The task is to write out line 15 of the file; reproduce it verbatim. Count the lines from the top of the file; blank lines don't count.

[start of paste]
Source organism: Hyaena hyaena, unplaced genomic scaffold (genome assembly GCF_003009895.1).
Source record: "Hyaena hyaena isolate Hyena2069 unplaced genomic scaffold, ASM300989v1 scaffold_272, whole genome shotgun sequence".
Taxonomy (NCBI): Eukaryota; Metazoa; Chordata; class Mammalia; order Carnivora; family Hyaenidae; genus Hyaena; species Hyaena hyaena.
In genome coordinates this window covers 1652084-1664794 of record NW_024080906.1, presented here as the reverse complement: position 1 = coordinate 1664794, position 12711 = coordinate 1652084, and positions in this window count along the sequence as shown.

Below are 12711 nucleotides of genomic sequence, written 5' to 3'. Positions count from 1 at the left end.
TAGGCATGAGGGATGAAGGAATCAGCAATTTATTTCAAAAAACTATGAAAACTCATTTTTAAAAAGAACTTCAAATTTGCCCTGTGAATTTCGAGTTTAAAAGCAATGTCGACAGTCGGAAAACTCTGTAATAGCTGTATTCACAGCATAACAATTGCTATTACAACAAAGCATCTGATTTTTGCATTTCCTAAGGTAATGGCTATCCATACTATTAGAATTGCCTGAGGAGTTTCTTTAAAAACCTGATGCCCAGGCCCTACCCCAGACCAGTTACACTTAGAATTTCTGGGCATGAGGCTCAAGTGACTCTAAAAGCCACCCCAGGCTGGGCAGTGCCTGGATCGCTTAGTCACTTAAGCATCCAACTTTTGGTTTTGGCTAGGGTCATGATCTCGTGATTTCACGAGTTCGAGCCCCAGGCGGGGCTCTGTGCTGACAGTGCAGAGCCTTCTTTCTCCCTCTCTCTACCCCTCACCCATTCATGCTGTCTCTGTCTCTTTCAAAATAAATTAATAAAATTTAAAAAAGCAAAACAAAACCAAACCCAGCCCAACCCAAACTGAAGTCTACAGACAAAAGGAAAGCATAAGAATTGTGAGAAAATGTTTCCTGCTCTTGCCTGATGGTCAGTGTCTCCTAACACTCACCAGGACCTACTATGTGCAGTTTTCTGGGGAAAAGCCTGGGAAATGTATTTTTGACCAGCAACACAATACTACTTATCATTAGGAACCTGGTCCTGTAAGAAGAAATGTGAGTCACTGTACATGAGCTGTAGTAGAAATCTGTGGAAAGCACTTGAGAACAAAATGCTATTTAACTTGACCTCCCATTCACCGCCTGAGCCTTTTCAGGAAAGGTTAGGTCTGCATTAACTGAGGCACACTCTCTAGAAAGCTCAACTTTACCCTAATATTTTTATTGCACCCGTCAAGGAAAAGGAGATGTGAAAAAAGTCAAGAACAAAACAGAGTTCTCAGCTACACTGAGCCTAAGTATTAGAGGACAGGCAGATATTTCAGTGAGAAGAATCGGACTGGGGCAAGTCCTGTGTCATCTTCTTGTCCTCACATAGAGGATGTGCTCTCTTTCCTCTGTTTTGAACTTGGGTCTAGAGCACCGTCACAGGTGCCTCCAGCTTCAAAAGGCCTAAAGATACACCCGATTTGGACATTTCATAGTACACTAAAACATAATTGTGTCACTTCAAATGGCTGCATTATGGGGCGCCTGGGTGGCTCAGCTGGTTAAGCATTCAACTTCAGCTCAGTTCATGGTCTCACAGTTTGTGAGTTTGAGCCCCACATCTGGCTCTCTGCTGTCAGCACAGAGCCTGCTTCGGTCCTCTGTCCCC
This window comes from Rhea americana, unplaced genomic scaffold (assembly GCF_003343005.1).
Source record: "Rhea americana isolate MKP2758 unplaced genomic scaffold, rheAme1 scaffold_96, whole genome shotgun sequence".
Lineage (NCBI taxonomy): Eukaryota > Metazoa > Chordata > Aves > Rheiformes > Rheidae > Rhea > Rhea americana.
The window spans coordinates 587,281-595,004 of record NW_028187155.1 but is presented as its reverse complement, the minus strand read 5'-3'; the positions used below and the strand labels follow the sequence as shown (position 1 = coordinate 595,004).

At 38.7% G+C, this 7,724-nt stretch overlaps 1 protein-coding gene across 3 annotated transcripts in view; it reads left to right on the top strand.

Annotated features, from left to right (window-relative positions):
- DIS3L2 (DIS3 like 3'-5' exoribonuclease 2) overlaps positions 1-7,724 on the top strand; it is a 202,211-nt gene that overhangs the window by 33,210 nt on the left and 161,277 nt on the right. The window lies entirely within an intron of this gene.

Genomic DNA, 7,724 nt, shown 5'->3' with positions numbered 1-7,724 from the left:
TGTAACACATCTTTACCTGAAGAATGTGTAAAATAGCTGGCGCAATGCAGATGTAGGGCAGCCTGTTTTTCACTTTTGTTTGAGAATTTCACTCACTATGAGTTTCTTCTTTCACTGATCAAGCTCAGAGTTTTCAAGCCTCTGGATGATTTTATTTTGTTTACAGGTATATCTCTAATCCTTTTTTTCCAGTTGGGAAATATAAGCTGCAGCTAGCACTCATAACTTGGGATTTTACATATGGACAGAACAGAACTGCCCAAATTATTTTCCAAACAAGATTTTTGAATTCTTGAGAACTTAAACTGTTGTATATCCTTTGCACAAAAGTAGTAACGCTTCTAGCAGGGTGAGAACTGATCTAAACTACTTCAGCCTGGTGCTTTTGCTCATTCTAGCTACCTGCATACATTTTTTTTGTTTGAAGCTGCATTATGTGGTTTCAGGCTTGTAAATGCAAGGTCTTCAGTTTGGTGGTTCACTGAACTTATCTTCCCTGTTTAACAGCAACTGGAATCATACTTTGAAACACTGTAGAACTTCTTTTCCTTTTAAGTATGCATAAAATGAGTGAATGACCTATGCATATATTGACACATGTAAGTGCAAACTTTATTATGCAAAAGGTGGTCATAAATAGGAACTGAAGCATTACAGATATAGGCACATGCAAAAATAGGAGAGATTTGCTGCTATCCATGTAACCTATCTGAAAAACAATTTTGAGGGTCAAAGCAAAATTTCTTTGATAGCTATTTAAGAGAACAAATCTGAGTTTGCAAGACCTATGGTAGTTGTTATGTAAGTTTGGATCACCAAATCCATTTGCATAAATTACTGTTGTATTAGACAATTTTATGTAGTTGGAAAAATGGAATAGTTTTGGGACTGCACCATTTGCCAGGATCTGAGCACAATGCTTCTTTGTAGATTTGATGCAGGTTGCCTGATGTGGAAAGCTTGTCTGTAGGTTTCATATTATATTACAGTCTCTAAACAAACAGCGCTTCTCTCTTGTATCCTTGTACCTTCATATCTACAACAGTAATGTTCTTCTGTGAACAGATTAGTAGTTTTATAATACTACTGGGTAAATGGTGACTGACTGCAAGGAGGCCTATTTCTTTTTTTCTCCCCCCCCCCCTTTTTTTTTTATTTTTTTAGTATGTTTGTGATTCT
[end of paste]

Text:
TGTAACACATCTTTACCTGAAGAATGTGTAAAATAGCTGGCGCAATGCAGATGTAGGGCAGCCTGTTTTTCACTTTTGTTTGAGAATTTCACTCACTATGAGTTTCTTCTTTCACTGATCAAGCTCAGAGTTTTCAAGCCTCTGGATGATTTTATTTTGTTTACAGGTATATCTCTAATCCTTTTTTTCCAGTTGGGAAATATAAGCTGCAGCTAGCACTCATAACTTGGGATTTTACATATGGACAGAACAGAACTGCCCAAATTATTTTCCAAACAAGATTTTTGAATTCTTGAGAACTTAAACTGTTGTATATCCTTTGCACAAAAGTAGTAACGCTTCTAGCAGGGTGAGAACTGATCTAAACTACTTCAGCCTGGTGCTTTTGCTCATTCTAGCTACCTGCATACATTTTTTTTGTTTGAAGCTGCATTATGTGGTTTCAGGCTTGTAAATGCAAGGTCTTCAGTTTGGTGGTTCACTGAACTTATCTTCCCTGTTTAACAGCAACTGGAATCATACTTTGAAACACTGTAGAACTTCTTTTCCTTTTAAGTATGCATAAAATGAGTGAATGACCTATGCATATATTGACACATGTAAGTGCAAACTTTATTATGCAAAAGGTGGTCATAAATAGGAACTGAAGCATTACAGATATAGGCACATGCAAAAATAGGAGAGATTTGCTGCTATCCATGTAACCTATCTGAAAAACAATTTTGAGGGTCAAAGCAAAATTTCTTTGATAGCTATTTAAGAGAACAAATCTGAGTTTGCAAGACCTATGGTAGTTGTTATGTAAGTTTGGATCACCAAATCCATTTGCATAAATTACTGTTGTATTAGACAATTTTATGTAGTTGGAAAAATGGAATAGTTTTGGGACTGCACCATTTGCCAGGATCTGAGCACAATGCTTCTTTGTAGATTTGATGCAGGTTGCCTGATGTGGAAAGCTTGTCTGTAGGTTTCATATTATATTACAGTCTCTAAACAAACAGCGCTTCTCTCTTGTATCCTTGTACCTTCATATCTACAACAGTAATGTTCTTCTGTGAACAGATTAGTAGTTTTATAATACTACTGGGTAAATGGTGACTGACTGCAAGGAGGCCTATTTCTTTTTTTCTCCCCCCCCCCCTTTTTTTTTTATTTTTTTAGTATGTTTGTGATTCT